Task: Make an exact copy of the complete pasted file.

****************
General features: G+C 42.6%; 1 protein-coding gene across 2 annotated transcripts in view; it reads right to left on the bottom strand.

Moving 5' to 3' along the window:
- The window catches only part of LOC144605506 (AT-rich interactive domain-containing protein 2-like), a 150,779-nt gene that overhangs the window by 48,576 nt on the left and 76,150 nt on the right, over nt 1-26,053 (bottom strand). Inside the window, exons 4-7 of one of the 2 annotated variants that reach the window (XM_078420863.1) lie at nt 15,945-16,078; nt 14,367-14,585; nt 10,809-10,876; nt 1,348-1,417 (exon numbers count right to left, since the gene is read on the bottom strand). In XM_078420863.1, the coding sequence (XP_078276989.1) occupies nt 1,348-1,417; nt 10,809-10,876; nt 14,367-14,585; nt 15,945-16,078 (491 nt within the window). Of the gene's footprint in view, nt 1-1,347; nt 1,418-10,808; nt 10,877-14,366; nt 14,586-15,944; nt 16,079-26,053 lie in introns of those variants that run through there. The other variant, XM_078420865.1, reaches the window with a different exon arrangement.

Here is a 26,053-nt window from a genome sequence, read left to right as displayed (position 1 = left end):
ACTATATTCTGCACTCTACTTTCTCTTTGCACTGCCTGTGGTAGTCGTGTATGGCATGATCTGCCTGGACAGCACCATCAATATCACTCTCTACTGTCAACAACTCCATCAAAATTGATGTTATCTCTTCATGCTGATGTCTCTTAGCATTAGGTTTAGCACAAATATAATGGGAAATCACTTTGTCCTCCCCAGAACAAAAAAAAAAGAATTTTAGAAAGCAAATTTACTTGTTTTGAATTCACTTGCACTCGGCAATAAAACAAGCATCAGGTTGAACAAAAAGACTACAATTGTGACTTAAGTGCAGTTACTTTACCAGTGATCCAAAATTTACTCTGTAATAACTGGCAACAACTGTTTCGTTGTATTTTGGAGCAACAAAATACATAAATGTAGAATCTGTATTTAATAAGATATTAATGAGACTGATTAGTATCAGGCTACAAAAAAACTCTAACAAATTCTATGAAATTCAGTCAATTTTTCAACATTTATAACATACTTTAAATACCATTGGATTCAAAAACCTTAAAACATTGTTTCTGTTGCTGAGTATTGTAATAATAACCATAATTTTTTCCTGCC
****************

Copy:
General features: G+C 42.6%; 1 protein-coding gene across 2 annotated transcripts in view; it reads right to left on the bottom strand.

Moving 5' to 3' along the window:
- The window catches only part of LOC144605506 (AT-rich interactive domain-containing protein 2-like), a 150,779-nt gene that overhangs the window by 48,576 nt on the left and 76,150 nt on the right, over nt 1-26,053 (bottom strand). Inside the window, exons 4-7 of one of the 2 annotated variants that reach the window (XM_078420863.1) lie at nt 15,945-16,078; nt 14,367-14,585; nt 10,809-10,876; nt 1,348-1,417 (exon numbers count right to left, since the gene is read on the bottom strand). In XM_078420863.1, the coding sequence (XP_078276989.1) occupies nt 1,348-1,417; nt 10,809-10,876; nt 14,367-14,585; nt 15,945-16,078 (491 nt within the window). Of the gene's footprint in view, nt 1-1,347; nt 1,418-10,808; nt 10,877-14,366; nt 14,586-15,944; nt 16,079-26,053 lie in introns of those variants that run through there. The other variant, XM_078420865.1, reaches the window with a different exon arrangement.

Here is a 26,053-nt window from a genome sequence, read left to right as displayed (position 1 = left end):
ACTATATTCTGCACTCTACTTTCTCTTTGCACTGCCTGTGGTAGTCGTGTATGGCATGATCTGCCTGGACAGCACCATCAATATCACTCTCTACTGTCAACAACTCCATCAAAATTGATGTTATCTCTTCATGCTGATGTCTCTTAGCATTAGGTTTAGCACAAATATAATGGGAAATCACTTTGTCCTCCCCAGAACAAAAAAAAAAGAATTTTAGAAAGCAAATTTACTTGTTTTGAATTCACTTGCACTCGGCAATAAAACAAGCATCAGGTTGAACAAAAAGACTACAATTGTGACTTAAGTGCAGTTACTTTACCAGTGATCCAAAATTTACTCTGTAATAACTGGCAACAACTGTTTCGTTGTATTTTGGAGCAACAAAATACATAAATGTAGAATCTGTATTTAATAAGATATTAATGAGACTGATTAGTATCAGGCTACAAAAAAACTCTAACAAATTCTATGAAATTCAGTCAATTTTTCAACATTTATAACATACTTTAAATACCATTGGATTCAAAAACCTTAAAACATTGTTTCTGTTGCTGAGTATTGTAATAATAACCATAATTTTTTCCTGCC